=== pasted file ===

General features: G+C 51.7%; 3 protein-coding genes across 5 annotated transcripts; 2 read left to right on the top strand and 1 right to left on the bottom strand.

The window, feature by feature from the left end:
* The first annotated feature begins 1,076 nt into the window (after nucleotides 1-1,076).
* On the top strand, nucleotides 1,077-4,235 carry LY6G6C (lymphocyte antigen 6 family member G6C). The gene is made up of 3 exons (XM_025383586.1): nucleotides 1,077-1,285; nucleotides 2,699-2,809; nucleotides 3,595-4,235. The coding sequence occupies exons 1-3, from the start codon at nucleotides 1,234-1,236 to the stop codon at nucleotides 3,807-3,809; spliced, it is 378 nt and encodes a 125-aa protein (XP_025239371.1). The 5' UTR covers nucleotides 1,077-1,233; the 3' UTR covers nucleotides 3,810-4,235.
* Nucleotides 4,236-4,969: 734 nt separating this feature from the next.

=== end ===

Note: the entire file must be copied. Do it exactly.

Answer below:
General features: G+C 51.7%; 3 protein-coding genes across 5 annotated transcripts; 2 read left to right on the top strand and 1 right to left on the bottom strand.

The window, feature by feature from the left end:
* The first annotated feature begins 1,076 nt into the window (after nucleotides 1-1,076).
* On the top strand, nucleotides 1,077-4,235 carry LY6G6C (lymphocyte antigen 6 family member G6C). The gene is made up of 3 exons (XM_025383586.1): nucleotides 1,077-1,285; nucleotides 2,699-2,809; nucleotides 3,595-4,235. The coding sequence occupies exons 1-3, from the start codon at nucleotides 1,234-1,236 to the stop codon at nucleotides 3,807-3,809; spliced, it is 378 nt and encodes a 125-aa protein (XP_025239371.1). The 5' UTR covers nucleotides 1,077-1,233; the 3' UTR covers nucleotides 3,810-4,235.
* Nucleotides 4,236-4,969: 734 nt separating this feature from the next.